If you've read this site for any period of time, you know I'm a big fan of Harvard Business Publishing's multiple blogs. There's a lot of wisdom over there, much of it arriving in the snack-sized servings my short attention span can manage. Two terrific (and unrelated) posts from the past week caught my attention today:
 

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We frequently make recommendations about matters of communication in the sustainability project: annual employee evaluations, staff meetings, and unfortunately sometimes, even staff terminations. It's definitely a skill to effectively communicate as a program manager; it's an even greater skill to effectively deliver bad news within that role.

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I'm pleased to be able to present a new Coordinator Q&A today from Emily Huggins at the Wellspan Health York Hospital Sexual Assault Forensic Examiner Program in York, PA. I was thrilled to have this show up in my inbox, as I have spent some time with several of the staff from this program and know what a good crew it is.
 
(A quick word on formatting today: I am stuck using a computer other than my own and it's making things look a bit wonky, so my apologies if this isn't as pretty as it normally would be.)
 

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Check out this great (and short) post over at the Leadership at Work blog about why leaders should lighten up in the face of this grim economy. With grant funds being cut and more hospitals decreasing their support of SANE programs, I whole-heartedly agree with the advice he gives.

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I read this blog post over at Huffington Post last week on handling conflict. The post is written within the context of the recent bad behavior at healthcare reform townhalls around the country, but it speaks to the issue generally. I thought the author did a nice job of offering some useful tips and some great real-world examples of strategies people are employing.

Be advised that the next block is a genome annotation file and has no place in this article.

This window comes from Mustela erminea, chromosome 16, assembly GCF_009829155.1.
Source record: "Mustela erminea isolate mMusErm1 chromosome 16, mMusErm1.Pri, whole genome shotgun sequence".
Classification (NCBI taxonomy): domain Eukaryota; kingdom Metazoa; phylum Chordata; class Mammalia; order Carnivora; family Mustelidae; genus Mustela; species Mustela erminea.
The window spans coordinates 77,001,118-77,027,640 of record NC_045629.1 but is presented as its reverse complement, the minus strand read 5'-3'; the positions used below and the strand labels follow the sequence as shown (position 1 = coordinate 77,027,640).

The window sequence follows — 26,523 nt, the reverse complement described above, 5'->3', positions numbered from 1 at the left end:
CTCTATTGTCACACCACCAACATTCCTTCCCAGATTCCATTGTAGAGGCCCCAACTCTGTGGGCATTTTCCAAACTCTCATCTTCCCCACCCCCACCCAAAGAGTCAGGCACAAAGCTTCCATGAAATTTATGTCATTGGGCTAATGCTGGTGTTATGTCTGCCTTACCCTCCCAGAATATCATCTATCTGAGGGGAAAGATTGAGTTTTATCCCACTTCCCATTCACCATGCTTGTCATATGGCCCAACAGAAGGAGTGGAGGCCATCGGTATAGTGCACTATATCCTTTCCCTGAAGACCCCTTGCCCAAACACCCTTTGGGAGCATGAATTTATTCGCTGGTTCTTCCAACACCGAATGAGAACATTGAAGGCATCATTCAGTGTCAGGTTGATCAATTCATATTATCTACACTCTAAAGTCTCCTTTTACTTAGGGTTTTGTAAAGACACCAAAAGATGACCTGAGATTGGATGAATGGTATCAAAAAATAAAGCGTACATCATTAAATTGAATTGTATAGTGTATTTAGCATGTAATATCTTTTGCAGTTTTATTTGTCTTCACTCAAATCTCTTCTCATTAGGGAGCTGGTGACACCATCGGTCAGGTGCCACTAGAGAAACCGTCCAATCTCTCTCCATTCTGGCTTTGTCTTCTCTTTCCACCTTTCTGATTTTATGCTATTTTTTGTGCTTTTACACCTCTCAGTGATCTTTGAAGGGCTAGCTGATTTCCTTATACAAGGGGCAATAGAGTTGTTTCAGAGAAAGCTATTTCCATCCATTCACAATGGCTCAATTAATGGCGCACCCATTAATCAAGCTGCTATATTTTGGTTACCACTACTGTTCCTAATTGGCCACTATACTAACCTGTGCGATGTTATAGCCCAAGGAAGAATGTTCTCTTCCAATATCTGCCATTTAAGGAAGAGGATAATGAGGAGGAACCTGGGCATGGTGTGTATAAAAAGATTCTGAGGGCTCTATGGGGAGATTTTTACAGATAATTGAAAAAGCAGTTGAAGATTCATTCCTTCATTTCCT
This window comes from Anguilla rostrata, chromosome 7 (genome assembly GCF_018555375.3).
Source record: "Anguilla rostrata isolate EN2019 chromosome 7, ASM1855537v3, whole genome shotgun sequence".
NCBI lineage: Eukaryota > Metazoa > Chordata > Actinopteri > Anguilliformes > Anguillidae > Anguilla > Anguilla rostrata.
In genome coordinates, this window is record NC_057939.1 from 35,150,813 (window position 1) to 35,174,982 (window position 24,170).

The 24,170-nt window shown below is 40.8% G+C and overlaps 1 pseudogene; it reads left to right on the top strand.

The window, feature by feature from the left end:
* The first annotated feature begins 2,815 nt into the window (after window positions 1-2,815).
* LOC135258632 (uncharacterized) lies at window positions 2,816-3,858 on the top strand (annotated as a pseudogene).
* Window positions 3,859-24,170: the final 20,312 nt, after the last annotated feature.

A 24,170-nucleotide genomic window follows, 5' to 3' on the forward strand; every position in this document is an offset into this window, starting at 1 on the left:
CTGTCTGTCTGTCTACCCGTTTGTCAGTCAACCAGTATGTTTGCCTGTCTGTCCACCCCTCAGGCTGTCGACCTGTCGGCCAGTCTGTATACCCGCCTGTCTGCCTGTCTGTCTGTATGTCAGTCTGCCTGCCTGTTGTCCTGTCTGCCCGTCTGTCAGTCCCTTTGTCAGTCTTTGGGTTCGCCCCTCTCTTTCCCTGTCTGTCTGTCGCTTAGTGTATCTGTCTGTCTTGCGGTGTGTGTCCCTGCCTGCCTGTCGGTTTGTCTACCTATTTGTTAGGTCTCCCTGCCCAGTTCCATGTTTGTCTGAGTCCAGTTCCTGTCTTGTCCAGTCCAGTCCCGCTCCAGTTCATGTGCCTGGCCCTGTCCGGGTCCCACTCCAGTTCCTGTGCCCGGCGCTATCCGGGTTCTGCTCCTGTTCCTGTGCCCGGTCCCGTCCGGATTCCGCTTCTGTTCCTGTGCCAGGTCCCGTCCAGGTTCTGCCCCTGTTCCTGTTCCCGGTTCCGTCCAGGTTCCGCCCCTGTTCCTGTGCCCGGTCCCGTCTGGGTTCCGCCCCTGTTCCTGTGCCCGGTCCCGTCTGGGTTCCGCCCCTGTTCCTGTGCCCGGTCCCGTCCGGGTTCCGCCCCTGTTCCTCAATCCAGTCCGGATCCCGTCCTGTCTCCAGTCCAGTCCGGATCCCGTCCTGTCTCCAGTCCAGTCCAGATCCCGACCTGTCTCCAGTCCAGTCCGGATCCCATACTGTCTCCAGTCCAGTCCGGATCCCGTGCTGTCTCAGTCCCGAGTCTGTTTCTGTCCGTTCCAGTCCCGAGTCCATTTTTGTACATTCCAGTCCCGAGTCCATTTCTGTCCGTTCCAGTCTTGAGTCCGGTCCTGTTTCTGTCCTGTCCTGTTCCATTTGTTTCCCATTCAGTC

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This Friday's Q&A comes to us from Shalotta Sharp in Cuba, AL. I met Shalotta, as I meet so many people, through IAFN, in Salt Lake City. It's really one of the best reasons to get yourself to the Assembly, that whole networking thing. I'm so glad she agreed to be the focus of this week's Q&A, as I attempt to highlight practice from all over the country. Thanks, Shalotta!
 

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For those of you who will be attending the IAFN Annual Scientific Assembly, please note that we will be doing a full-day workshop on Saturday, October 24th for program managers (for some reason, they titled it NSVRC Leadership, which doesn't provide much info). The goal of the workshop is to provide program managers with tools and resources to more efficiently and effectively run sustainable clinical programs.

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Anthony Tjan has a great post today about keeping employees happy. It's something we talk about all the time, since we know people aren't always paid what they deserve, and we know the hours people give to call are often ridiculous. And yet, there are some programs that have very little turnover, and it's not necessarily because they have more money than everyone else.
 

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I have been fortunate to work with Linda Rossman on and off for many years. And I'm truly lucky she works with me on the sustainability project as one of our consultants. She's been doing this work for some time now, out of a community-based clinic in Michigan. But I'll let her explain all that to you:
 
I’ve been a SANE since:  1996

Hospital or community-based program? Community Based: YWCA West Central Michigan Nurse Examiner Program

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I often find articles about recruiting and retaining nurses to be irrelevant to our work, because they generally miss the major issues we face. However, I just read this article from Hospital & Health Networks, and I think it makes some excellent points. I especially like their 9 Principles to Foster Staff Retention:
 

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